Big Friends/Little Friends Give Children the Chance to shine and Learn
In and around the play area of the Valley View Terrace housing complex in South Scranton, Monday and Thursday afternoons after school and before dinner can get a bit noisy and chaotic.
Not that that’s a bad thing.
In one corner of the mottled asphalt on a recent Monday, a jump-rope contest was well under way, with 65 successive hops without stepping on the rope becoming the record to beat and at least three new competitors clamoring for the chance to prove their prowess and top that figure.
Two University of Scranton students twirling the ropes and counting the beats out loud somehow managed to maintain order.
As might be expected wherever any large group of school-age children congregates for some fun and games after a day spent in the classroom, a little chaos occasionally manifests itself.
But here, under the supervision of an on-staff teacher and a contingent of college-age and community volunteers, who represent The University of Scranton, Marywood University and the Friends of the Poor organization, every disruption also becomes a distinct teachable moment.
Sometimes the children even turn into the teachers.
“One hand,” said Matthew Walsh, 12, a South Scranton Intermediate School sixth-grader, to the quartet of spirited teammates half his size as he snagged the equivalent of a 30-yard pass in his fingertips, patted one wide-eyed friend on the head and got the game back on course.
Carolyn Huff, a sophomore occupational-therapy major at the University of Scranton, explains further.
It’s during these hours, when homework help, a meal and some group recreational time are offered in and around Valley View’s community center, she said, that these children get what they crave most.
“We just pay attention to them,” she said, explaining the student volunteers’ job is “just to be there for them.”
Each week, 40 to 45 students from the University and Marywood volunteer at Valley View, said Patricia Vaccaro, director of the University’s Center for Service and Social Justice – a number that helps match students and pupils one on one.
The students are part of a cooperative program called Big Friends/Little Friends, now in its third year, which ensures that disadvantaged pupils from Scranton-area elementary schools, most in kindergarten through fifth grade at McNichols Plaza, get at least two days per week on which they do not return from school to empty houses or perhaps empty refrigerators.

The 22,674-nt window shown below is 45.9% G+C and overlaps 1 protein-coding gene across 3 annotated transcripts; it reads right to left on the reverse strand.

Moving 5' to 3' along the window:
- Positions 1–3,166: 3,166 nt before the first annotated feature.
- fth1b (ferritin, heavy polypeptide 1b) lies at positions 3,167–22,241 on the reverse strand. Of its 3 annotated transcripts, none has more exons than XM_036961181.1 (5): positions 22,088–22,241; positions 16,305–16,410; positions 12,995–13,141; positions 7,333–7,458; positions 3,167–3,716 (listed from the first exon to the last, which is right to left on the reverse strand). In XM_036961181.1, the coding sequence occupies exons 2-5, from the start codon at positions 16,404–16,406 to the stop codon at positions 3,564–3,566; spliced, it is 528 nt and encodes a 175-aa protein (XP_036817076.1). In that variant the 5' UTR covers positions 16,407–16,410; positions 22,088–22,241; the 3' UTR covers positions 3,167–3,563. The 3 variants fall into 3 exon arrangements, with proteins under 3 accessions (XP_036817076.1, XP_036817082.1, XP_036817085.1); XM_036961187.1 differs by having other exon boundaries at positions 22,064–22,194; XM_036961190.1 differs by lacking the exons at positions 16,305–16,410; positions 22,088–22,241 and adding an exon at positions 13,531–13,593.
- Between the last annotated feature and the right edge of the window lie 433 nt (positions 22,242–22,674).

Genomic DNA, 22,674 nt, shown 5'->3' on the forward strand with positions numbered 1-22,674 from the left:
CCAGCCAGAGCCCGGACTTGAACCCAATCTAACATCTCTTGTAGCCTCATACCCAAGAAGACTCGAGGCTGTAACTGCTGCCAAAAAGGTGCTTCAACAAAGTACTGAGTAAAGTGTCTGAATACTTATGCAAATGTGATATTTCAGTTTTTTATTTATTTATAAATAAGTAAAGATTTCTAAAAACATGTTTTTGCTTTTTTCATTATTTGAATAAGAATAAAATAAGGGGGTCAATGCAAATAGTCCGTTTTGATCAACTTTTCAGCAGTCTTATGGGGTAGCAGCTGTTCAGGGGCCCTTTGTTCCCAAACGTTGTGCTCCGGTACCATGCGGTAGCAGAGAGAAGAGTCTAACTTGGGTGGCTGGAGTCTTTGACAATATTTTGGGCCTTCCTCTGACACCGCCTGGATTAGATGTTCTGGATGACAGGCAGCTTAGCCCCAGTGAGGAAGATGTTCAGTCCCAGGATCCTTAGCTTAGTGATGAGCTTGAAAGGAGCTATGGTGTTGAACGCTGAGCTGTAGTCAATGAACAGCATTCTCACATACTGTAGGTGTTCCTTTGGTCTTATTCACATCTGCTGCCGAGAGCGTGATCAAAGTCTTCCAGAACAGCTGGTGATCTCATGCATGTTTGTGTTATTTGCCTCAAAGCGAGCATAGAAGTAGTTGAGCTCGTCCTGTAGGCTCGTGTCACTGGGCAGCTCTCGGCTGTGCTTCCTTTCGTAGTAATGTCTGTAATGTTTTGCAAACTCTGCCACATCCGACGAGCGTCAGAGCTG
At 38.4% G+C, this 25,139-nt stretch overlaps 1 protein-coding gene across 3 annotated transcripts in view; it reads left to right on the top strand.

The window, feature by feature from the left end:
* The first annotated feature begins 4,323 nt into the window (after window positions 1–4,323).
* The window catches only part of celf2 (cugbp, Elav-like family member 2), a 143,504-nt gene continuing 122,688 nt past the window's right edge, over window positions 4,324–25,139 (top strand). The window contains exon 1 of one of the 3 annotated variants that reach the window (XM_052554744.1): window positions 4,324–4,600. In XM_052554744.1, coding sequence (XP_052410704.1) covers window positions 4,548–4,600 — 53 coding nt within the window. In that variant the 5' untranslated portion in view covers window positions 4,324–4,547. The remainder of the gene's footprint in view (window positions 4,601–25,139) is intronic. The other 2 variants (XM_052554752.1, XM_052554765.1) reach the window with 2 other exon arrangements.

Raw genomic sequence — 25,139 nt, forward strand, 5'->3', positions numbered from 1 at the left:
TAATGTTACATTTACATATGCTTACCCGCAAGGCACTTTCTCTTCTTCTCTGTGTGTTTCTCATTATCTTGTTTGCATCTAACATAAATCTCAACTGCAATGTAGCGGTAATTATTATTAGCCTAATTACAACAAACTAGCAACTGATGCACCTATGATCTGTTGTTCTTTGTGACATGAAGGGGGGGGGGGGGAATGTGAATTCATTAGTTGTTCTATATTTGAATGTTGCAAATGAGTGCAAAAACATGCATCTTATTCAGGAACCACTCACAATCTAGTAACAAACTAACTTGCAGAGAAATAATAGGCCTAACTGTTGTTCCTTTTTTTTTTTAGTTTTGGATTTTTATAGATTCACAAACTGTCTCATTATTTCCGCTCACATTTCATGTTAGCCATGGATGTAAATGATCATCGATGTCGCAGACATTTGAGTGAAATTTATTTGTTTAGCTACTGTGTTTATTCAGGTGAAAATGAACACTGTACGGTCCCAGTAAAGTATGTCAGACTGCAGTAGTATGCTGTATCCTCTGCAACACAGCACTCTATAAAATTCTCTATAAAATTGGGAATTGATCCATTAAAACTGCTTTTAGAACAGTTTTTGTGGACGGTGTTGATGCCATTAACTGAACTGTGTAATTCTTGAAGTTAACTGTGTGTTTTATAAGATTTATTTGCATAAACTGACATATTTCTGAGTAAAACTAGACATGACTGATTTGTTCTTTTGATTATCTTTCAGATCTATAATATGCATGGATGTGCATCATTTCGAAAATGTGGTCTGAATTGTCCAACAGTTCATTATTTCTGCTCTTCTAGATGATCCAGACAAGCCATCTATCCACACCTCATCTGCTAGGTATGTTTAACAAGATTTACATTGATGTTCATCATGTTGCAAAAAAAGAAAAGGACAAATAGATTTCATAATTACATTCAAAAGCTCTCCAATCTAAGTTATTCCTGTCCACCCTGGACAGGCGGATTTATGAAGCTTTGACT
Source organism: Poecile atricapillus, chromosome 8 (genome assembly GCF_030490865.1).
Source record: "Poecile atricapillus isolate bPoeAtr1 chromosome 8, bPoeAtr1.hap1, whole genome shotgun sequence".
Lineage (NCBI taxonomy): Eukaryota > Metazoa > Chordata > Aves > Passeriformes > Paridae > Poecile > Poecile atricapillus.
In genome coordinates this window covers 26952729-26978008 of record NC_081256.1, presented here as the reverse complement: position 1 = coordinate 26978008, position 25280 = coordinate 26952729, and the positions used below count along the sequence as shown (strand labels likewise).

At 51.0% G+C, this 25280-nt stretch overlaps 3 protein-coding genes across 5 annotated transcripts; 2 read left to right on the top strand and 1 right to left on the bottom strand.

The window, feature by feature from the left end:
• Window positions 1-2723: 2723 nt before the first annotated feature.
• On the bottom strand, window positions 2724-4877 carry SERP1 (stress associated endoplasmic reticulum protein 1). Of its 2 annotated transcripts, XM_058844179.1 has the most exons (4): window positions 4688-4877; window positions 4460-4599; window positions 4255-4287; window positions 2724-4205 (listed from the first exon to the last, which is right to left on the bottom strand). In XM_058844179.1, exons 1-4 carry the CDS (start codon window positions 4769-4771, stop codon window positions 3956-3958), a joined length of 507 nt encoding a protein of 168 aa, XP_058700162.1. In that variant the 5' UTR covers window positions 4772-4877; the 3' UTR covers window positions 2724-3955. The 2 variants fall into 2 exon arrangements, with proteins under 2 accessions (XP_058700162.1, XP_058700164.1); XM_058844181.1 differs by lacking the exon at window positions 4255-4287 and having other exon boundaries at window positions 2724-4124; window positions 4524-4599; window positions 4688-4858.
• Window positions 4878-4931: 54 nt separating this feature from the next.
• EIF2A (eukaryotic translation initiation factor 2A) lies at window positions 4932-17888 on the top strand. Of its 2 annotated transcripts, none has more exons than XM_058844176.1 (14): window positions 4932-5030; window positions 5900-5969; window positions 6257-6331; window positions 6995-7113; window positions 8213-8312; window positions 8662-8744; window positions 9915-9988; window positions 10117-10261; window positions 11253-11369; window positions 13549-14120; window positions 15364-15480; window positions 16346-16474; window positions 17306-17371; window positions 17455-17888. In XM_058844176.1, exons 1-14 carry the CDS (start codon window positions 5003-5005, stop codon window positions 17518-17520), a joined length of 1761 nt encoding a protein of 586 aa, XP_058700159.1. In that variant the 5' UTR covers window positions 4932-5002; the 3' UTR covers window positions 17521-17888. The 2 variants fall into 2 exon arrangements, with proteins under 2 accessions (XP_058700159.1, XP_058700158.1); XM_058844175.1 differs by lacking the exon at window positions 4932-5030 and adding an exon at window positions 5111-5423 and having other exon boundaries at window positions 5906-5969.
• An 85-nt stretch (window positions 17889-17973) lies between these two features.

A late-afternoon meal is provided courtesy of the Weinberg Food Bank and homework help and supervised recreational activity courtesy of the student volunteers from Scranton and Marywood.
The program in its current incarnation is funded by a grant, written cooperatively by the University and Marywood. The grant pays for a teacher, Elizabeth Cooney, 32, who is a University of Scranton graduate and second grade teacher at John G. Whittier Elementary in Scranton. The program also is run in conjunction with the Friends of the Poor agency under the tutelage of Sister Ann Walsh, of the Immaculate Heart of Mary order.
On a recent Monday when a reporter visited the program, seemingly every youngster jostled for air-time have his or her story told.
Courtney Montian White II, 10, described himself as the “smartest person in his science class.” Ma-re Hill-Lovett, 9, announced she loves getting help with her homework from the University students as much as she loves poems.
Adriana Cardona, 11, a student at McNichols Plaza Elementary, who even asked to write her own statement in a reporter’s notebook: “I am very helpful. … I am very brave and courageous. One day I hope to become a teacher or a cheerleader. I want everybody to never give up on your dreams. Pursue them and never let anybody say that you can’t be whatever you can be! …”
“They do not shy away from the spotlight,” Cooney said, shaking her head and smiling. “Not one of them.”
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